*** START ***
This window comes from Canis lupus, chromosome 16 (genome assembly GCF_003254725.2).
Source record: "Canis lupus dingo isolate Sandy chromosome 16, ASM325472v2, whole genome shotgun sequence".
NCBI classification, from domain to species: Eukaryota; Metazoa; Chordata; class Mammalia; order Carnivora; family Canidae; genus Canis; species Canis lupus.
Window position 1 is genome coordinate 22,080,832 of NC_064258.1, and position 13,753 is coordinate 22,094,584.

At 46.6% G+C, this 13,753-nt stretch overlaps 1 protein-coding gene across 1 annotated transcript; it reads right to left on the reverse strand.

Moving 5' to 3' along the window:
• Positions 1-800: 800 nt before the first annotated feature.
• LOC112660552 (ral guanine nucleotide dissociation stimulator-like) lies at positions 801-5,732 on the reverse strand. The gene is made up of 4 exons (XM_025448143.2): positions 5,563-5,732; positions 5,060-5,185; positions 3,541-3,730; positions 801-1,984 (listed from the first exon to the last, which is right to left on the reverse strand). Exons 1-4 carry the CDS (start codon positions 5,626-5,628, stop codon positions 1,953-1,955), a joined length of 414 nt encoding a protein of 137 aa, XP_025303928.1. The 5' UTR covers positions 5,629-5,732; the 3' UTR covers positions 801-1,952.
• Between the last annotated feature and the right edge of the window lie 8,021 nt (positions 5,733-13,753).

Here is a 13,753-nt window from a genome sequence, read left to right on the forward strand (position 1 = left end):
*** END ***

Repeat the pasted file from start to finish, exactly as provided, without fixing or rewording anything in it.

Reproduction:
This window comes from Canis lupus, chromosome 16 (genome assembly GCF_003254725.2).
Source record: "Canis lupus dingo isolate Sandy chromosome 16, ASM325472v2, whole genome shotgun sequence".
NCBI classification, from domain to species: Eukaryota; Metazoa; Chordata; class Mammalia; order Carnivora; family Canidae; genus Canis; species Canis lupus.
Window position 1 is genome coordinate 22,080,832 of NC_064258.1, and position 13,753 is coordinate 22,094,584.

At 46.6% G+C, this 13,753-nt stretch overlaps 1 protein-coding gene across 1 annotated transcript; it reads right to left on the reverse strand.

Moving 5' to 3' along the window:
• Positions 1-800: 800 nt before the first annotated feature.
• LOC112660552 (ral guanine nucleotide dissociation stimulator-like) lies at positions 801-5,732 on the reverse strand. The gene is made up of 4 exons (XM_025448143.2): positions 5,563-5,732; positions 5,060-5,185; positions 3,541-3,730; positions 801-1,984 (listed from the first exon to the last, which is right to left on the reverse strand). Exons 1-4 carry the CDS (start codon positions 5,626-5,628, stop codon positions 1,953-1,955), a joined length of 414 nt encoding a protein of 137 aa, XP_025303928.1. The 5' UTR covers positions 5,629-5,732; the 3' UTR covers positions 801-1,952.
• Between the last annotated feature and the right edge of the window lie 8,021 nt (positions 5,733-13,753).

Here is a 13,753-nt window from a genome sequence, read left to right on the forward strand (position 1 = left end):